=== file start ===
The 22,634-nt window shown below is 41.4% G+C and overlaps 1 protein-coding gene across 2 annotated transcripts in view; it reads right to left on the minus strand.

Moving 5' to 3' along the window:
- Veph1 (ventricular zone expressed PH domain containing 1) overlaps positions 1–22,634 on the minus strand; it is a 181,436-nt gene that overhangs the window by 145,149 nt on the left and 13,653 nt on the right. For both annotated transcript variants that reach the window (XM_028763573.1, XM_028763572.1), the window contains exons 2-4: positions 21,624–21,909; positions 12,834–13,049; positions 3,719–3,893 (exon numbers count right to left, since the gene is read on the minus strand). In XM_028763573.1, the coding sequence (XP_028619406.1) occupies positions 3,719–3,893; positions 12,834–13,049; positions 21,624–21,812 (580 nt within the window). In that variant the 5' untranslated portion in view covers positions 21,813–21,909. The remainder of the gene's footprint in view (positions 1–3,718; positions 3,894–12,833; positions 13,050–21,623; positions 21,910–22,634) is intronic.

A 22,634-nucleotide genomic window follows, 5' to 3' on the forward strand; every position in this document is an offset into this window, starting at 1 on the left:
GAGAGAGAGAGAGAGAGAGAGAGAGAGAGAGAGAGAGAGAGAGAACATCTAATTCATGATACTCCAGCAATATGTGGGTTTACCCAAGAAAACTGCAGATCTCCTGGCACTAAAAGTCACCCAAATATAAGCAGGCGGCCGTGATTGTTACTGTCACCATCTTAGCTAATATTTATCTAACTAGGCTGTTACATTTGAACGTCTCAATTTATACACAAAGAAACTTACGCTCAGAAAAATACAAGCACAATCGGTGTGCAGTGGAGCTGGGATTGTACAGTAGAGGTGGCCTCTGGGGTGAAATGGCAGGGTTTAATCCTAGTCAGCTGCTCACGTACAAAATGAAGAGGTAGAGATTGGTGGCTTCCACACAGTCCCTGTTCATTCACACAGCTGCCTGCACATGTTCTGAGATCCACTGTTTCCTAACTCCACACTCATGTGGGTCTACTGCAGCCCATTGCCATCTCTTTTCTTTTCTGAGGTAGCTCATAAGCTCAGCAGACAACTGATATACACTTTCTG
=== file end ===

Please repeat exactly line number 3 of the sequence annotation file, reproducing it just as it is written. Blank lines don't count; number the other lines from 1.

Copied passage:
- Veph1 (ventricular zone expressed PH domain containing 1) overlaps positions 1–22,634 on the minus strand; it is a 181,436-nt gene that overhangs the window by 145,149 nt on the left and 13,653 nt on the right. For both annotated transcript variants that reach the window (XM_028763573.1, XM_028763572.1), the window contains exons 2-4: positions 21,624–21,909; positions 12,834–13,049; positions 3,719–3,893 (exon numbers count right to left, since the gene is read on the minus strand). In XM_028763573.1, the coding sequence (XP_028619406.1) occupies positions 3,719–3,893; positions 12,834–13,049; positions 21,624–21,812 (580 nt within the window). In that variant the 5' untranslated portion in view covers positions 21,813–21,909. The remainder of the gene's footprint in view (positions 1–3,718; positions 3,894–12,833; positions 13,050–21,623; positions 21,910–22,634) is intronic.